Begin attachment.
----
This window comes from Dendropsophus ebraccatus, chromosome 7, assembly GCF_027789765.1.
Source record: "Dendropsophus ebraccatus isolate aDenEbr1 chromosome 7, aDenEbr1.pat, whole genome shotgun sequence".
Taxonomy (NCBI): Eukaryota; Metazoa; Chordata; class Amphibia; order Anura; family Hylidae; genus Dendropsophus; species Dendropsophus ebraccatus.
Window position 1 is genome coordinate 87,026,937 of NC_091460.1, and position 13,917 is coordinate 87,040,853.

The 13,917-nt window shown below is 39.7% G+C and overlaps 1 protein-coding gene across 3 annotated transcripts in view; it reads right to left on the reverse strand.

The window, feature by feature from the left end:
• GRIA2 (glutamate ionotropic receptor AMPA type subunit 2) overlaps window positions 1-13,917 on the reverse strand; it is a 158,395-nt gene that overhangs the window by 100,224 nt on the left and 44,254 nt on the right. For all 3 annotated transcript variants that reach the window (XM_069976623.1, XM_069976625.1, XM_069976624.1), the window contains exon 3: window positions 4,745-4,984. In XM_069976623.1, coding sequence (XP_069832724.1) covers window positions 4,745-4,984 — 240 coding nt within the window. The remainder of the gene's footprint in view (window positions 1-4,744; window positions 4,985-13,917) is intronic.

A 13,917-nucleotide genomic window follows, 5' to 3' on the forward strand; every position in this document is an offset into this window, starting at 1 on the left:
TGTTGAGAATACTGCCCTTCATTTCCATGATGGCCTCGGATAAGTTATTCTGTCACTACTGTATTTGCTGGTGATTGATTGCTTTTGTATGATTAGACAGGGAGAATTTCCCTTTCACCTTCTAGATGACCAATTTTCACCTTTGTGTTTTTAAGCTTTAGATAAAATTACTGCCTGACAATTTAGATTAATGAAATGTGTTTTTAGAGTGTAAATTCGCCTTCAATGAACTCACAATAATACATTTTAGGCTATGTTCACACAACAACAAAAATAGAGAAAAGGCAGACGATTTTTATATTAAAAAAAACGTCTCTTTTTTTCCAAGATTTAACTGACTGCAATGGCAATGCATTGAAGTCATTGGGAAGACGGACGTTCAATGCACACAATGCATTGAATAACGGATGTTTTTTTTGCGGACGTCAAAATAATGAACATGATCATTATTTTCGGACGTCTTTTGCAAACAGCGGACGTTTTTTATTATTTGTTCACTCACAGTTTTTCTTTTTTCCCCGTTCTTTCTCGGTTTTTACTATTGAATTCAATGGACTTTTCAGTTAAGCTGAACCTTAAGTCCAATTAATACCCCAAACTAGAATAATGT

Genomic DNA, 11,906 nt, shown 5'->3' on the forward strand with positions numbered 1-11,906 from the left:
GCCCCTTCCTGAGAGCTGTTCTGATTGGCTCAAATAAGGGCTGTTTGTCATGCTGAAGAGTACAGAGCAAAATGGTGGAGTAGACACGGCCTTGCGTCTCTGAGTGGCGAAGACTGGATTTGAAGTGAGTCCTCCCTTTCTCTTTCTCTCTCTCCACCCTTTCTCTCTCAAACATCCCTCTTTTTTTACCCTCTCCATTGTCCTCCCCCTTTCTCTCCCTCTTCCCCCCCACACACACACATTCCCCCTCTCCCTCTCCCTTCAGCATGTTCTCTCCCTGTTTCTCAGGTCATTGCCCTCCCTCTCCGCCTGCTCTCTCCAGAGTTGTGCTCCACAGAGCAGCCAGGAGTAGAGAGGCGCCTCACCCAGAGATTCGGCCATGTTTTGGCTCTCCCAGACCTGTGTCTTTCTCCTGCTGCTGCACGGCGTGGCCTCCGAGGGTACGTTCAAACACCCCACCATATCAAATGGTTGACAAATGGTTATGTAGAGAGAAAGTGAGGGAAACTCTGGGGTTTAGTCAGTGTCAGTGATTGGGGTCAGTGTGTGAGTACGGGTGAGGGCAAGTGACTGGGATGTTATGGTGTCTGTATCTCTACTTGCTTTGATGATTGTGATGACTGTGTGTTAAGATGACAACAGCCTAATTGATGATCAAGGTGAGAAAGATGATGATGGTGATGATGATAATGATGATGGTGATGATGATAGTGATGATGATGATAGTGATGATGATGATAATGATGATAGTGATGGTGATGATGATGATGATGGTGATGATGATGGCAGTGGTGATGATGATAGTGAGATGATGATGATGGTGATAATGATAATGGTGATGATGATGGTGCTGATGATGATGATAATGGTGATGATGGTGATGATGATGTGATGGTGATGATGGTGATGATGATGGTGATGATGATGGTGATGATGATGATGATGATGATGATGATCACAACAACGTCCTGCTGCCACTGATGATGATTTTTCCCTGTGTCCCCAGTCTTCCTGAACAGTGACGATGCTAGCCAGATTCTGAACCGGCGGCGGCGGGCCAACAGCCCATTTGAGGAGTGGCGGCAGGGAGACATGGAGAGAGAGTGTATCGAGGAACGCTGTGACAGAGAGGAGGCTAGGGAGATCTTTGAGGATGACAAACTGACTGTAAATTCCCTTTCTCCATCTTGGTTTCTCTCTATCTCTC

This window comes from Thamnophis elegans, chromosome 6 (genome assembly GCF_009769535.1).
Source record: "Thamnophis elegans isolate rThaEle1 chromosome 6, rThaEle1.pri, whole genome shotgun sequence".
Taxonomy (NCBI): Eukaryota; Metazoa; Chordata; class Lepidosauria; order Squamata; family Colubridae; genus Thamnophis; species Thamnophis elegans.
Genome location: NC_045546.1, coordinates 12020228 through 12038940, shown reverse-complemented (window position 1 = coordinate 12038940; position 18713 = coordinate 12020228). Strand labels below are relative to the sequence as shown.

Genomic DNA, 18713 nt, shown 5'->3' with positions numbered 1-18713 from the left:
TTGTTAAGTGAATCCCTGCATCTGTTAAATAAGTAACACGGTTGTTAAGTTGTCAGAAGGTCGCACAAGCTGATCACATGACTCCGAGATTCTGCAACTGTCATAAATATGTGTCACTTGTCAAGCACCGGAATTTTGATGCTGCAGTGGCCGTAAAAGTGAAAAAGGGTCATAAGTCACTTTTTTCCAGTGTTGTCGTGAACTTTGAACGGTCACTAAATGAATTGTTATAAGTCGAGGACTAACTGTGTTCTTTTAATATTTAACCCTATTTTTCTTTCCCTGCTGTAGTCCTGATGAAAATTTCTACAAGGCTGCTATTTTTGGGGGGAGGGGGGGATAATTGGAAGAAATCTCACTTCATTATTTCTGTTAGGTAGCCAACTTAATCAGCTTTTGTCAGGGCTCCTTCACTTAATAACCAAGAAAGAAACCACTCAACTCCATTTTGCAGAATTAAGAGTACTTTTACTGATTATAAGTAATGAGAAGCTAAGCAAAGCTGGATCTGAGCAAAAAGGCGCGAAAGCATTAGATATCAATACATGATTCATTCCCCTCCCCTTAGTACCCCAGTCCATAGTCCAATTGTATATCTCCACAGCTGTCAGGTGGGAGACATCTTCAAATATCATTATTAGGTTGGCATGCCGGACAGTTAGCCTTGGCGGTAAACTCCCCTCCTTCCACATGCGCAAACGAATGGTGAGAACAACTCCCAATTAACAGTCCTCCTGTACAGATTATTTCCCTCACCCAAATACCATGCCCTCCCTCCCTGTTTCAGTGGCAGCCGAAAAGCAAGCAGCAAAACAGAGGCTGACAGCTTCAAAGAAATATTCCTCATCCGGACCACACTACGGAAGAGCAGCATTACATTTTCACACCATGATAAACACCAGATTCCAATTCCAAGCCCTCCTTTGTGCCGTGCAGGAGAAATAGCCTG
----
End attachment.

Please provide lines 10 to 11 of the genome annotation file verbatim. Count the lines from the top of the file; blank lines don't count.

Genomic DNA, 11,906 nt, shown 5'->3' on the forward strand with positions numbered 1-11,906 from the left:
GCCCCTTCCTGAGAGCTGTTCTGATTGGCTCAAATAAGGGCTGTTTGTCATGCTGAAGAGTACAGAGCAAAATGGTGGAGTAGACACGGCCTTGCGTCTCTGAGTGGCGAAGACTGGATTTGAAGTGAGTCCTCCCTTTCTCTTTCTCTCTCTCCACCCTTTCTCTCTCAAACATCCCTCTTTTTTTACCCTCTCCATTGTCCTCCCCCTTTCTCTCCCTCTTCCCCCCCACACACACACATTCCCCCTCTCCCTCTCCCTTCAGCATGTTCTCTCCCTGTTTCTCAGGTCATTGCCCTCCCTCTCCGCCTGCTCTCTCCAGAGTTGTGCTCCACAGAGCAGCCAGGAGTAGAGAGGCGCCTCACCCAGAGATTCGGCCATGTTTTGGCTCTCCCAGACCTGTGTCTTTCTCCTGCTGCTGCACGGCGTGGCCTCCGAGGGTACGTTCAAACACCCCACCATATCAAATGGTTGACAAATGGTTATGTAGAGAGAAAGTGAGGGAAACTCTGGGGTTTAGTCAGTGTCAGTGATTGGGGTCAGTGTGTGAGTACGGGTGAGGGCAAGTGACTGGGATGTTATGGTGTCTGTATCTCTACTTGCTTTGATGATTGTGATGACTGTGTGTTAAGATGACAACAGCCTAATTGATGATCAAGGTGAGAAAGATGATGATGGTGATGATGATAATGATGATGGTGATGATGATAGTGATGATGATGATAGTGATGATGATGATAATGATGATAGTGATGGTGATGATGATGATGATGGTGATGATGATGGCAGTGGTGATGATGATAGTGAGATGATGATGATGGTGATAATGATAATGGTGATGATGATGGTGCTGATGATGATGATAATGGTGATGATGGTGATGATGATGTGATGGTGATGATGGTGATGATGATGGTGATGATGATGGTGATGATGATGATGATGATGATGATGATCACAACAACGTCCTGCTGCCACTGATGATGATTTTTCCCTGTGTCCCCAGTCTTCCTGAACAGTGACGATGCTAGCCAGATTCTGAACCGGCGGCGGCGGGCCAACAGCCCATTTGAGGAGTGGCGGCAGGGAGACATGGAGAGAGAGTGTATCGAGGAACGCTGTGACAGAGAGGAGGCTAGGGAGATCTTTGAGGATGACAAACTGACTGTAAATTCCCTTTCTCCATCTTGGTTTCTCTCTATCTCTC